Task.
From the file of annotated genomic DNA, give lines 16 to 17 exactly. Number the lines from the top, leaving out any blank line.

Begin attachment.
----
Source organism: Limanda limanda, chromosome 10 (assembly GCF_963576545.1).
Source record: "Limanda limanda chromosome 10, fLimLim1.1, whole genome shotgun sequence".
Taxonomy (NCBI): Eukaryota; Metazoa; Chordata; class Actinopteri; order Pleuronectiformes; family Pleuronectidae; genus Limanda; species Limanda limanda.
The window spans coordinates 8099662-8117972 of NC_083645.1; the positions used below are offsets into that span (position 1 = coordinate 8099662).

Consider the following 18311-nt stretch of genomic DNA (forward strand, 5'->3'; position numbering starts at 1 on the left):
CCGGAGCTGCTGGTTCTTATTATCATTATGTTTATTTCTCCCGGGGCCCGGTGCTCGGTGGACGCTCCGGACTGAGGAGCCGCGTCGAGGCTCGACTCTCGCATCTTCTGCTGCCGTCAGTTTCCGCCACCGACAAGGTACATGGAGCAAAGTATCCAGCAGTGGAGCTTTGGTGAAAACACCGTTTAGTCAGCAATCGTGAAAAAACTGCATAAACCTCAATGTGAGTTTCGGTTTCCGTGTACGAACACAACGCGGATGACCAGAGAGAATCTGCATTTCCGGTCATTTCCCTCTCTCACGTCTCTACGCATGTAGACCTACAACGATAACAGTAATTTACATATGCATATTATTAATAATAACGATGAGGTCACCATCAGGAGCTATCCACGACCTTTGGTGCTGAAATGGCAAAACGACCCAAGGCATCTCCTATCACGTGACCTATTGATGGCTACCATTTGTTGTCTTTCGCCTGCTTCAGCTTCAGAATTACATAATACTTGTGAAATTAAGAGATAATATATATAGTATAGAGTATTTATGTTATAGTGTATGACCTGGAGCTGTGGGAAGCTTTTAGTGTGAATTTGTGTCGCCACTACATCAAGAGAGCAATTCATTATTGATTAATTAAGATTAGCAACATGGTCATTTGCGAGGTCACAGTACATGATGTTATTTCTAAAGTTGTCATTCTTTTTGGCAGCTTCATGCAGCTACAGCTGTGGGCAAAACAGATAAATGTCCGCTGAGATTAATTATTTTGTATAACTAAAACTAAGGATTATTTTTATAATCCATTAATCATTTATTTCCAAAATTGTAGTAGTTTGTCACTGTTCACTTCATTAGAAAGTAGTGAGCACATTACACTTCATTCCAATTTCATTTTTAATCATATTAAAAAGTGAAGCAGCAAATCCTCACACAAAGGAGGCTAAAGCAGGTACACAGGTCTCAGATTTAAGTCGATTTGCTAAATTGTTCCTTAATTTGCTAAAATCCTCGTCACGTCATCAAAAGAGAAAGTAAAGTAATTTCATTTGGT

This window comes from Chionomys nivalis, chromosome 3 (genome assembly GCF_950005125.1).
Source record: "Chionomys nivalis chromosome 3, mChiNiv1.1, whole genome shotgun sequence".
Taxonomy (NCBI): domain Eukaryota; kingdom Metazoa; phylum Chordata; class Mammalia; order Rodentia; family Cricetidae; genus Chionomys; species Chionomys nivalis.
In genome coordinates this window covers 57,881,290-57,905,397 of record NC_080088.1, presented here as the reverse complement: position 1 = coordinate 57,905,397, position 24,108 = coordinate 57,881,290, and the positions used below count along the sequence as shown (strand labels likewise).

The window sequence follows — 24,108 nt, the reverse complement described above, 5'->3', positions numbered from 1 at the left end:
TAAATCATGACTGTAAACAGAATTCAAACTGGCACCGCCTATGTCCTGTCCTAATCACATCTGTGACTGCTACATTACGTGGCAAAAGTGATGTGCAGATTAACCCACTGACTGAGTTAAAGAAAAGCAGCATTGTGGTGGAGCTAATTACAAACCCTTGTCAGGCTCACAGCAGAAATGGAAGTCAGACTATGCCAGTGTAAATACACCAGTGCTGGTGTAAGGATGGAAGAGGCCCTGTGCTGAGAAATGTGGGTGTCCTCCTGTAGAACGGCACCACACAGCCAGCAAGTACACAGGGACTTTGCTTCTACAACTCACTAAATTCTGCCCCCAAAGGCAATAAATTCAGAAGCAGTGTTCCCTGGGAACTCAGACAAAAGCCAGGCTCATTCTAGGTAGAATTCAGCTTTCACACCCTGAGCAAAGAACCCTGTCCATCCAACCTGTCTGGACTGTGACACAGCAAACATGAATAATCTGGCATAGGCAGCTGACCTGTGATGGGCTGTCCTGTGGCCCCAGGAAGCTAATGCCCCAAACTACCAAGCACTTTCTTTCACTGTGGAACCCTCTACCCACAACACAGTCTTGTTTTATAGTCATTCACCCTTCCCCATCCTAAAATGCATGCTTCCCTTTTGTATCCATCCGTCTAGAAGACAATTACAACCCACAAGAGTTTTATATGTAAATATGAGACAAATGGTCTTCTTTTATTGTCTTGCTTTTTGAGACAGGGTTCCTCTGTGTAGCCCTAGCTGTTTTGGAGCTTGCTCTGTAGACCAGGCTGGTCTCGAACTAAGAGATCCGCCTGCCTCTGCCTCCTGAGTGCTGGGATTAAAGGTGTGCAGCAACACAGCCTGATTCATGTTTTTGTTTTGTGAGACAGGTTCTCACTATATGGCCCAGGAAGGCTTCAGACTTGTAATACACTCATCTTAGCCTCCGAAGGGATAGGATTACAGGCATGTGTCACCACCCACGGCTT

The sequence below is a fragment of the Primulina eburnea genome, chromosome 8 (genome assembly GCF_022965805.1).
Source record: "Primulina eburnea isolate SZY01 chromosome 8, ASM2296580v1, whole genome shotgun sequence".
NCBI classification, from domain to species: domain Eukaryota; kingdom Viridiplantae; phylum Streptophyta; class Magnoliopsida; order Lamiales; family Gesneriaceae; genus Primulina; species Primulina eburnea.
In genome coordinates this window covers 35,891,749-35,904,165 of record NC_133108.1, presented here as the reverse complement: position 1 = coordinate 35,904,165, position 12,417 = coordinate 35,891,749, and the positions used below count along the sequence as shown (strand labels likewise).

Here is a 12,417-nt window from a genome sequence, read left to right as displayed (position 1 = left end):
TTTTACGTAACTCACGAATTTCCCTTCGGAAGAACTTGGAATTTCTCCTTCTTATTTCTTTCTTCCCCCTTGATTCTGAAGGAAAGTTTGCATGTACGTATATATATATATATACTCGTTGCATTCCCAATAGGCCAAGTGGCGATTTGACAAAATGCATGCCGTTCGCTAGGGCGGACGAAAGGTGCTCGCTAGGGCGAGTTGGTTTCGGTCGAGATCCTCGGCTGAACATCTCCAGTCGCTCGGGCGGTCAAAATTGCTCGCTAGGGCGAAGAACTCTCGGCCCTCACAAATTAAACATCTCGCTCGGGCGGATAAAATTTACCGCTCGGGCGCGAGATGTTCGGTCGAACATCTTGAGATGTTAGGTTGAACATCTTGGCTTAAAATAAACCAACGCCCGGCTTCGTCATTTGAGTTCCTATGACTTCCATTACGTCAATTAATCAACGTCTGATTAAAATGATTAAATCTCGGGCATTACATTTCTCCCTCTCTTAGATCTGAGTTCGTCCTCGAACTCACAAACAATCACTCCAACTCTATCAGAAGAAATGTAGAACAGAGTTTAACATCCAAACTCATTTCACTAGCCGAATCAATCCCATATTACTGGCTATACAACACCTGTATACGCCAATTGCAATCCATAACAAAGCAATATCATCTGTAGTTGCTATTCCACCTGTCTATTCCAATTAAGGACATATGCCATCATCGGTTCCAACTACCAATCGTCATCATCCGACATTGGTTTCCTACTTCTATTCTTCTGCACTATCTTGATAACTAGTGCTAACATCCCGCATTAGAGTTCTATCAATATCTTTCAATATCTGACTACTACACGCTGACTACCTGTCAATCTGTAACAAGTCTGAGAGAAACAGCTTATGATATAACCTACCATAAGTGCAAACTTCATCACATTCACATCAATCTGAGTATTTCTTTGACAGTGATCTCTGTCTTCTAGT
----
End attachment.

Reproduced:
In genome coordinates this window covers 35,891,749-35,904,165 of record NC_133108.1, presented here as the reverse complement: position 1 = coordinate 35,904,165, position 12,417 = coordinate 35,891,749, and the positions used below count along the sequence as shown (strand labels likewise).

Here is a 12,417-nt window from a genome sequence, read left to right as displayed (position 1 = left end):